Flash Fiction: George and the Fatal Mistake

Earlier in the week, I blogged about a rejection I received for this story. No matter what I tell myself, at the end of the day, it really is fan fiction, and I need to stop sending it to places that don’t publish fan fiction. It belongs here, on my blog, where any one can read it for free and get a laugh, or shiver, from it. If your not a Star Wars fan, you might want to skip this one. Otherwise, enjoy!

-Sara

George and the Fatal Mistake

By Sara Codair

George felt sick as he walked down the red carpet. It should’ve been like walking on a low gravity planet full of cuddly Ewoks, but it was more like wearing lead shoes while trudging across the molten Mustafar. His wife’s arm was threaded through his. Lights flashed. Cameras clicked like a Killik army, clicking their pincers and mandibles as they marched.

His skin was crawling by the time he took his seat. Normally, he would’ve seen every cut of a Star Wars movie before it premiered, but he gave those rights away when he sold his franchise. He hadn’t known about the new books until he saw one on the shelf in the grocery store and he was being left out of the brainstorming meetings for the Clone Wars cartoon. The public was under the impression he didn’t care, that he had washed his hands of Star Wars. The public didn’t know shit.

Contrary to what most people thought, Star Wars had never really been his. There were guidelines it was supposed to follow and George feared Disney had thrown those in the trash compactor. He never meant to give up all control.

#

The screening confirmed his fears. Sweat dripped down his forehead, and he couldn’t hold his popcorn down another second. Abandoning his seat, he went straight to the single stall bathroom.

No matter how many times he hit the switch, the bulb wouldn’t illuminate. His cheeks tingled. His throat tightened. He stumbled towards the toilet in the dark, sunk to his knees and heaved. His throat burned as half-digested popcorn and Coke spewed from his mouth. A cane tapped on the tile floor, followed by a shrill, frog-like laugher.

“A long time, it has been,” croaked the voice.

George turned around and saw the demon he had sold his soul to over thirty years ago. It was barely three feet tall, with wrinkled green skin, glowing red eyes and pointy ears.

“Remember me, you do. Good.” The green devil took a step forward.

George nodded, staring at the being that inspired Yoda. With its tattered brown robe, tan tunic, stick cane and light saber, it looked like it had just hobbled of off the set of The Empire Strikes Back. Of course, the fictional Yoda’s eyes had never glowed that hellish red.

“A deal we had. Keep it, you did not,” continued the creature. “Thought you could cheat me, did you?”

George shook his head, backed away. He hadn’t intended to break the deal; he just wanted to retire and enjoy his wife before he got so old and shriveled that she started hiding his Viagra. Selling the franchise had been the best way to do that. It satisfied the fans’ demand for more and gave him billions to retire on.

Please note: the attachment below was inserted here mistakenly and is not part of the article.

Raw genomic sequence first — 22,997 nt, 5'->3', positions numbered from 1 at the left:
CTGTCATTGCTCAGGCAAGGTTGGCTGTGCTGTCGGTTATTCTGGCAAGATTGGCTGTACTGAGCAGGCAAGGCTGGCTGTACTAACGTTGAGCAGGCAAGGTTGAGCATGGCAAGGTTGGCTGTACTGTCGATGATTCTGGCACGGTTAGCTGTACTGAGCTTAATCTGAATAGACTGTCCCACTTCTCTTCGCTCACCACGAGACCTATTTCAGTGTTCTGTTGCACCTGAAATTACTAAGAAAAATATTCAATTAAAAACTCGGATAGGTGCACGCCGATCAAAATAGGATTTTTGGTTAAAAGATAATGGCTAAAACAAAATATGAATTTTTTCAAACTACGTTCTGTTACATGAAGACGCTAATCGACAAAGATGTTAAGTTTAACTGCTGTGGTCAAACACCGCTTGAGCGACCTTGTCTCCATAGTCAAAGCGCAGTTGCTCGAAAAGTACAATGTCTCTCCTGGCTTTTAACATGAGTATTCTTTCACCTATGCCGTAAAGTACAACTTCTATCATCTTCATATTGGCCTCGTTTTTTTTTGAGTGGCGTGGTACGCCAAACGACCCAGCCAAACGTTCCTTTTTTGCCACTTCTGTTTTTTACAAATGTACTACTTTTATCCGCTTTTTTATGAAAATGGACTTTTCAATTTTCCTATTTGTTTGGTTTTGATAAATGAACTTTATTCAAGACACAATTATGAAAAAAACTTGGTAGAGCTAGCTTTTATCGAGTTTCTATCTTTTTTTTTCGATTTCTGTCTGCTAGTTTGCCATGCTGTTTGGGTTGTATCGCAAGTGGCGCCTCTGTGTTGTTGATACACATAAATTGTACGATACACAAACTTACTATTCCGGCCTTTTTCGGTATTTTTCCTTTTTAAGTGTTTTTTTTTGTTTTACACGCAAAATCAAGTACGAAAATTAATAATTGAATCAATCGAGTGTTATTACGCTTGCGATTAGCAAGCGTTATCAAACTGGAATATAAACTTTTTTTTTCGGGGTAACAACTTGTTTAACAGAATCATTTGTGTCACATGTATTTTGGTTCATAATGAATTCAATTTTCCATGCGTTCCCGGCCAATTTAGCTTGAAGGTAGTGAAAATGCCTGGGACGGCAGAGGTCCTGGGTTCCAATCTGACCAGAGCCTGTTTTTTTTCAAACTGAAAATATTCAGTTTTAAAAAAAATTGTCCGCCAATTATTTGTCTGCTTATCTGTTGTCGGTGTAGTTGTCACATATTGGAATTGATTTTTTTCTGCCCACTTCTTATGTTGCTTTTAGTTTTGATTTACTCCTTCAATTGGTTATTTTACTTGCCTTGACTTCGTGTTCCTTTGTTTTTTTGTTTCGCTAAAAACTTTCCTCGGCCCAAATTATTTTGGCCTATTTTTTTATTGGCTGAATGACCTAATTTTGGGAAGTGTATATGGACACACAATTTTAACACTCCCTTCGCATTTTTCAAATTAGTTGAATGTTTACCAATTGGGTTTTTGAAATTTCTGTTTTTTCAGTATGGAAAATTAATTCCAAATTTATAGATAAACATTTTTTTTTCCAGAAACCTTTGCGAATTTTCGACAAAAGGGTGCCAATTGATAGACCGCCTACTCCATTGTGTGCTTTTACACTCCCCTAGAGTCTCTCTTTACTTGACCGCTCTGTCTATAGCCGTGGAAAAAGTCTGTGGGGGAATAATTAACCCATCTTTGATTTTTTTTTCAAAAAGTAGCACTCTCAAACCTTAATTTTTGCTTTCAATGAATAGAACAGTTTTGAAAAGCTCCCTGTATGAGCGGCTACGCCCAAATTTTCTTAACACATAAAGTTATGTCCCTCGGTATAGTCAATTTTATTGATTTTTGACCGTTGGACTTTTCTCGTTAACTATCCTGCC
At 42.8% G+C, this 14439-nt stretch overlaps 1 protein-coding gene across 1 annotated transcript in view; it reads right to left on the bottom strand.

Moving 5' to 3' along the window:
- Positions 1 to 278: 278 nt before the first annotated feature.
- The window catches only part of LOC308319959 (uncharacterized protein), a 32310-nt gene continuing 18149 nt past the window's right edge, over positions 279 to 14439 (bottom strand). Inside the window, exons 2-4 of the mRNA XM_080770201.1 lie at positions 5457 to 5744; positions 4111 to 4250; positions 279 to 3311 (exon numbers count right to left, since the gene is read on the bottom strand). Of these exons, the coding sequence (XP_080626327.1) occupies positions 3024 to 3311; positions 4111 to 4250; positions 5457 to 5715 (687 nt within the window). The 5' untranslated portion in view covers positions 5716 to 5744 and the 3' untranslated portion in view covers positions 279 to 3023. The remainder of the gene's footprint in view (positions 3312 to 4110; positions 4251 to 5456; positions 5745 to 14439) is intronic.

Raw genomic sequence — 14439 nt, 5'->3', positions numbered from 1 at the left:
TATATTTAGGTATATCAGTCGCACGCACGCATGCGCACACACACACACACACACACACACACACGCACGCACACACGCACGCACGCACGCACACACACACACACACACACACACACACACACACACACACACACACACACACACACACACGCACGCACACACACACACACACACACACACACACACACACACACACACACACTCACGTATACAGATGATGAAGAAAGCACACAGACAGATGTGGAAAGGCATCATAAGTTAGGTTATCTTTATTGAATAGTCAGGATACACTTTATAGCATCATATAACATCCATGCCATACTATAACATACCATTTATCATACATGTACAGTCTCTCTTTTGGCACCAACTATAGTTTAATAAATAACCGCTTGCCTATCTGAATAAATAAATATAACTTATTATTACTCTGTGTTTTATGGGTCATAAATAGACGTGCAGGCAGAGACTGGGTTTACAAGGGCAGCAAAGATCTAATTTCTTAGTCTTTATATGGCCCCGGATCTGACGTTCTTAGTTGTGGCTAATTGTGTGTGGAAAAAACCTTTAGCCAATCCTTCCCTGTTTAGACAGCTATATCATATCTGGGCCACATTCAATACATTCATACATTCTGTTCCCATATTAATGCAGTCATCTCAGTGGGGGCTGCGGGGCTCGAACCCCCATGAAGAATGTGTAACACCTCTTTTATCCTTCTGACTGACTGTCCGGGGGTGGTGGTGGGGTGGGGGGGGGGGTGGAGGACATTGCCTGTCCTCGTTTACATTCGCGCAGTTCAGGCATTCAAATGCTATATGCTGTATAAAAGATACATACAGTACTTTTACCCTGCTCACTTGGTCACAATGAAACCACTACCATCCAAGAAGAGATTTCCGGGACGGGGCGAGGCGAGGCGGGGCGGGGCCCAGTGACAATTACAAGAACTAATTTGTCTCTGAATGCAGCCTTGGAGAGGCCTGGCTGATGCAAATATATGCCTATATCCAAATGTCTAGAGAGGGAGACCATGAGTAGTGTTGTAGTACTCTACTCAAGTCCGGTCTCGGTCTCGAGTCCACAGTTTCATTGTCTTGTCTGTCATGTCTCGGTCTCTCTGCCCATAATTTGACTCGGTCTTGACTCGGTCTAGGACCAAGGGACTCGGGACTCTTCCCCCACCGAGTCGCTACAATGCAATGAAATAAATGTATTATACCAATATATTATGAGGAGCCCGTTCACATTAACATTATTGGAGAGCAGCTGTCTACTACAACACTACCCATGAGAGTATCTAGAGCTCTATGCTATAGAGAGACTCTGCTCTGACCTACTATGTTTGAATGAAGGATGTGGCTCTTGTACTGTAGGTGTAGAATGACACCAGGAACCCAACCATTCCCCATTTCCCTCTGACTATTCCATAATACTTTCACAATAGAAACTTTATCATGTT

“Appear in the new movies, I did not.” The creature rose off of the ground and hovered mere inches away from George, so they were eye to eye. “Dead, they will think I am. Power, I will lose.”

“You’re still in the other six.” George scrambled to mollify the monster’s wrath. “You were a Force Ghost in Return of the Jedi. They know you’re not gone. Your name was mentioned in the books hundreds of times. You’re in the Clone Wars shows. People remember you. They adore you and quote your lines like scripture.”

“Yet, mentioned in this movie, I am not. Sold me to my enemies, you did. Destroy me the Faeries will, now that my image they own.”

“Fa-faeries?” Breathing became difficult; he didn’t know if it were nerves or if the creature was Force choking him. It didn’t need hand motions like Vader or the Emperor. Those had been purely for the benefit of the audience.

“Mmmm….Own Disney, the Faerie Courts do.” The creature placed a three-fingered hand on George’s chest. Its fingernails were long, black and sharp enough to pierce through George’s tux and draw blood with the lightest touch. “Punishment, I must extract.”

“Please!” George sunk to his knees. “I didn’t know. I’ll get it back. I’ll do anything. Just please don’t hurt me!”

“Too late, it is,” cackled the creature. He dug his claws into George’s chest and pulled.

George felt his skin tear and screamed. It wasn’t loud enough to drown out the slurping, sucking and chewing until fangs pierced his heart and the world went black.

#

When the crossroads demon was done feasting on the traitor’s flesh, he took on the appearance of the dead man. He brushed the dust of off his pants as he got up and walked into the hall, in search of someone who could fix George’s mistake.

“Do just fine, this one will,” he muttered to himself before he offered to buy JJ Abrams a drink.

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